The most commonly involved site of intraosseus hemangiomas is the vertebrae, and hemangiomas of the calvarial bones account for 0.2 percent of all bone neoplasms [1, 3]. Women are two times more commonly afflicted than are men and the peak age incidence is the fourth decade [4], although pediatric cases are described [5]. The frontal bones are the most commonly affected, followed by the parietal bones [3]. A skull hemangioma occurring at the site of a cranioplasty was described [6]. The great majority of reported cases of hemangiomas are unifocal but multiple hemangiomas have been reported [4]. Trauma seems not to be a predisposing factor in the development of these lesions. Hemangiomas may be the result of faulty differentiation of primordial vessels, resulting in an abnormal capillary bed. Hemangiomas have been classified as cavernous, that is predominant in hemangiomas of the skull, capillary, or venous [7]. In most calvarial hemangiomas, the inner table remains intact, allowing en bloc resection. Plain radiography or CT scan reveals this lesion as solitary lytic lesions with a sclerotic rim while MRI shows isointense on T1-weighted images and hyperintense on T2-weighted images, consistent with regions of slow-flowing blood. Sometimes, the classic radiographic appearances are not evident. Consequently, the diagnosis is most often made during surgical resection. These tumors can be misinterpreted as lesions like multiple myeloma or osteosarcoma [8]. The first report of a primary hemangioma of the skull was by Toynbee [9] in 1845 and the most important review was published by Heckl [3] in 2002 regarding 103 histologically proven cases between 1975 and 2000. The gold standard treatment is en bloc resection of the tumor with the removal of a rim of normal bone, described in 1923 by Cushing [10]. Instead, radiotherapy should be reserved for those few cases that are not safely resectable [11]. Cases of recurrence of this lesion after complete resection have not been described.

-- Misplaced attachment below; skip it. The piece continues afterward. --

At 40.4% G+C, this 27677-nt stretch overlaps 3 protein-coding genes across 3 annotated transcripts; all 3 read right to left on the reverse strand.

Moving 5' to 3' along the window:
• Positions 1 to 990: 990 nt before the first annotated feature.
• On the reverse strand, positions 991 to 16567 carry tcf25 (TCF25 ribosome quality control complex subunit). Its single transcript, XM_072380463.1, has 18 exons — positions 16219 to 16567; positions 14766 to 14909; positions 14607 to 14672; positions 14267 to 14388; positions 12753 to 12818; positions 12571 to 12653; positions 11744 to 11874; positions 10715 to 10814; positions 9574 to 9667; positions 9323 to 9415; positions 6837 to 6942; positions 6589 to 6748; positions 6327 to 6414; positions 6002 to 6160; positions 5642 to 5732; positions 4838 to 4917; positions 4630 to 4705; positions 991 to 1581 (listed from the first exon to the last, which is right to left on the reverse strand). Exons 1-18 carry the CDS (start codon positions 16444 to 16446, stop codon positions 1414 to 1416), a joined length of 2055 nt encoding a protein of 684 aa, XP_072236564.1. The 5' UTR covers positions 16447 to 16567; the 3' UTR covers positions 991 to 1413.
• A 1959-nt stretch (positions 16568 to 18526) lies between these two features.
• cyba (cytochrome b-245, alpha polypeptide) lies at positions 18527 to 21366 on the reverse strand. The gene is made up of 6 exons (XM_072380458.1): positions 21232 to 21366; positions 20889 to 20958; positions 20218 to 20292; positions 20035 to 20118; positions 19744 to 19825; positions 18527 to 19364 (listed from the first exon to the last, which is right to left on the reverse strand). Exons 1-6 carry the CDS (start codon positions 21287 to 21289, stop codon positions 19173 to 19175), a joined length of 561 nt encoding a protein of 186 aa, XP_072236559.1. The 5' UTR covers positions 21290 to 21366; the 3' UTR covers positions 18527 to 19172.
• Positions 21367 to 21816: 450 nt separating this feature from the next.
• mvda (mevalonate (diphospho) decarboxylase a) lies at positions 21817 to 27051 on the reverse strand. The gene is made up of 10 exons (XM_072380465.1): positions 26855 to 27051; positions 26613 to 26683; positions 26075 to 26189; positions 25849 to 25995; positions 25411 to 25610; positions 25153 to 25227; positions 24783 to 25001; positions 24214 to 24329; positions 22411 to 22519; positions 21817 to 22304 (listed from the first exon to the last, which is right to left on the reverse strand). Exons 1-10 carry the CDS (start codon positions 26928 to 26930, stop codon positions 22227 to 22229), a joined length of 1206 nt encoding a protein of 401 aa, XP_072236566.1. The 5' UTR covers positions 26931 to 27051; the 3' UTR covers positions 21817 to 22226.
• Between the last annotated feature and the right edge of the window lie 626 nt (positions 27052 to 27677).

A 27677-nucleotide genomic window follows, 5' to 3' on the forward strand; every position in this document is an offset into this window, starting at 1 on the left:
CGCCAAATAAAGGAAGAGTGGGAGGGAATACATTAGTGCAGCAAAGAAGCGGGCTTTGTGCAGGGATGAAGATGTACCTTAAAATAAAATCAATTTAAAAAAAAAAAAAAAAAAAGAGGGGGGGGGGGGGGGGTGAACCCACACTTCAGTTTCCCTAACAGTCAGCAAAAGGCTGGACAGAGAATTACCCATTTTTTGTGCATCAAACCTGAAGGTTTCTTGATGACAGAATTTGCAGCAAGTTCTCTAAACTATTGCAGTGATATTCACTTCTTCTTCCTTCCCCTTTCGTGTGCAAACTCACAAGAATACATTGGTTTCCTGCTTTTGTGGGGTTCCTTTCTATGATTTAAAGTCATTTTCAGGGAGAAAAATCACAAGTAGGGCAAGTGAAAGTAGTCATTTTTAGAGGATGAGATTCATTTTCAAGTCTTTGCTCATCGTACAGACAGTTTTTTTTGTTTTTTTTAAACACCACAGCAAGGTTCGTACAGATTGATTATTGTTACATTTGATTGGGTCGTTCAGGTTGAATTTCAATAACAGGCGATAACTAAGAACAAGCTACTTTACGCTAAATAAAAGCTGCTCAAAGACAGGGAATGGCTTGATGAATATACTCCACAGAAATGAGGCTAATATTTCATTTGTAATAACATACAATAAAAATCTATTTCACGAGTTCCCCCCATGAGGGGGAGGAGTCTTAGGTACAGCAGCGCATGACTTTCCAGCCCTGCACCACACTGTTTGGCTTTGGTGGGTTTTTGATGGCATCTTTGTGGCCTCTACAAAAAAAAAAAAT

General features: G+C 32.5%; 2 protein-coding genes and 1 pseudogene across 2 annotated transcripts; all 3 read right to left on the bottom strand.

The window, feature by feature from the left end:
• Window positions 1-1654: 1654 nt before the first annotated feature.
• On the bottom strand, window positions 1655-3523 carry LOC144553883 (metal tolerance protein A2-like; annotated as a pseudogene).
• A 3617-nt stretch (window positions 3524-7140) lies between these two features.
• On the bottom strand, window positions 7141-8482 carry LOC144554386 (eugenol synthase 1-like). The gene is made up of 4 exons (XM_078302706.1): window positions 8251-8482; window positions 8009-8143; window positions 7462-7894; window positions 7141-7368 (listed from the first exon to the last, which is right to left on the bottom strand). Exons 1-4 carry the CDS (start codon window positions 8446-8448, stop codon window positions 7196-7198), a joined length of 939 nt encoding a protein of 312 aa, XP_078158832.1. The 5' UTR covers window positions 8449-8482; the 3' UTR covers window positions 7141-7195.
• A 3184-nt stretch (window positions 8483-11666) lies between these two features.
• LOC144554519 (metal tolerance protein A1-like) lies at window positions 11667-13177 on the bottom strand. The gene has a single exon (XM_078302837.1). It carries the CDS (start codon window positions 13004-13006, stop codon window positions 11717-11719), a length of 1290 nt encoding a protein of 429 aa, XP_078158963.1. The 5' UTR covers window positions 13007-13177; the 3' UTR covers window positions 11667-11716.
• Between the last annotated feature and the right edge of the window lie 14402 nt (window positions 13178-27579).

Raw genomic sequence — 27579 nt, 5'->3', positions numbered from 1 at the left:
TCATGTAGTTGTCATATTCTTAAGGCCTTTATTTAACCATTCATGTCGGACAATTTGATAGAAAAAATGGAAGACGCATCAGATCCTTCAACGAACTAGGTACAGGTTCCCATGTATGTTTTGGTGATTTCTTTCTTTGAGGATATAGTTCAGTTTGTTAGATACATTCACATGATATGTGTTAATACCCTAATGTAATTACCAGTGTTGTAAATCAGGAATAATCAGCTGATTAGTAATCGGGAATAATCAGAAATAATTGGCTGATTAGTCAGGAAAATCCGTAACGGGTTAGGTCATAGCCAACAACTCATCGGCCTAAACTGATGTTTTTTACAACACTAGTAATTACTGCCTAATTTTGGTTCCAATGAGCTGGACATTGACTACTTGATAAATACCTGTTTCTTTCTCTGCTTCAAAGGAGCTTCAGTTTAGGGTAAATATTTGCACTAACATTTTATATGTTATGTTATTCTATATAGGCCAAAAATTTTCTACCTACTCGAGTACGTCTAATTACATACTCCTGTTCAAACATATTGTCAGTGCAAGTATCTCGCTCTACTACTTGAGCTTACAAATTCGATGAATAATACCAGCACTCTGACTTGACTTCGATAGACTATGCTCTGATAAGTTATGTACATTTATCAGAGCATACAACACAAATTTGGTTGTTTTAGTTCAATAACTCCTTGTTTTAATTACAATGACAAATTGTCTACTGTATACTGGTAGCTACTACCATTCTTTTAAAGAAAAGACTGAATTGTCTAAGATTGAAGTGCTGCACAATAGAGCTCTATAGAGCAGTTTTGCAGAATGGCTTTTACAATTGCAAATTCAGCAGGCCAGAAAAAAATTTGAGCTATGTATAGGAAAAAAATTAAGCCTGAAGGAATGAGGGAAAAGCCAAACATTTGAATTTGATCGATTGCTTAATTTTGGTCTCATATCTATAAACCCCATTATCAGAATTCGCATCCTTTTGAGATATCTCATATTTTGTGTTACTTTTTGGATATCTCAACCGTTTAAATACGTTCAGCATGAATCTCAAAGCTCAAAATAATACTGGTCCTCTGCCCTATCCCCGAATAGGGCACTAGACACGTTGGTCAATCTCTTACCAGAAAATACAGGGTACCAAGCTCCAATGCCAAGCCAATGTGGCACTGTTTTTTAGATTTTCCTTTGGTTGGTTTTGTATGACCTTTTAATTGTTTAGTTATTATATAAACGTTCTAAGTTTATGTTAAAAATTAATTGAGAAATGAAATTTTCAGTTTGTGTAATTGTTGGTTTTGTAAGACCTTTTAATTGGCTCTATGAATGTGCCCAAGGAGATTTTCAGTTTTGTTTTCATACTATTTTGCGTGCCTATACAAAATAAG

Calvarian hemangiomas do not always have typical radiologic features and should always be considered in the differential diagnosis of malignant skull lesions. Histopathological confirmation after surgical resection of the tumor is the definitive method for diagnosis.


Written informed consent was obtained from the patient for publication of this case report and any accompanying images. A copy of the written consent is available for review by the Editor-in-Chief of this journal.



computed tomography


magnetic resonance imaging.


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The author would like to thank San Salvatore City Hospital operation room colleagues for their great help and reviewers for their valuable comments and suggestions.

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Correspondence to Domenico Murrone.

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The authors declare they have no competing interests.

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All authors analyzed and interpreted the patient data and contributed to writing the manuscript. All authors read and approved the final manuscript.

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Murrone, D., De Paulis, D., Millimaggi, D.F. et al. Cavernous hemangioma of the frontal bone: a case report. J Med Case Reports 8, 121 (2014).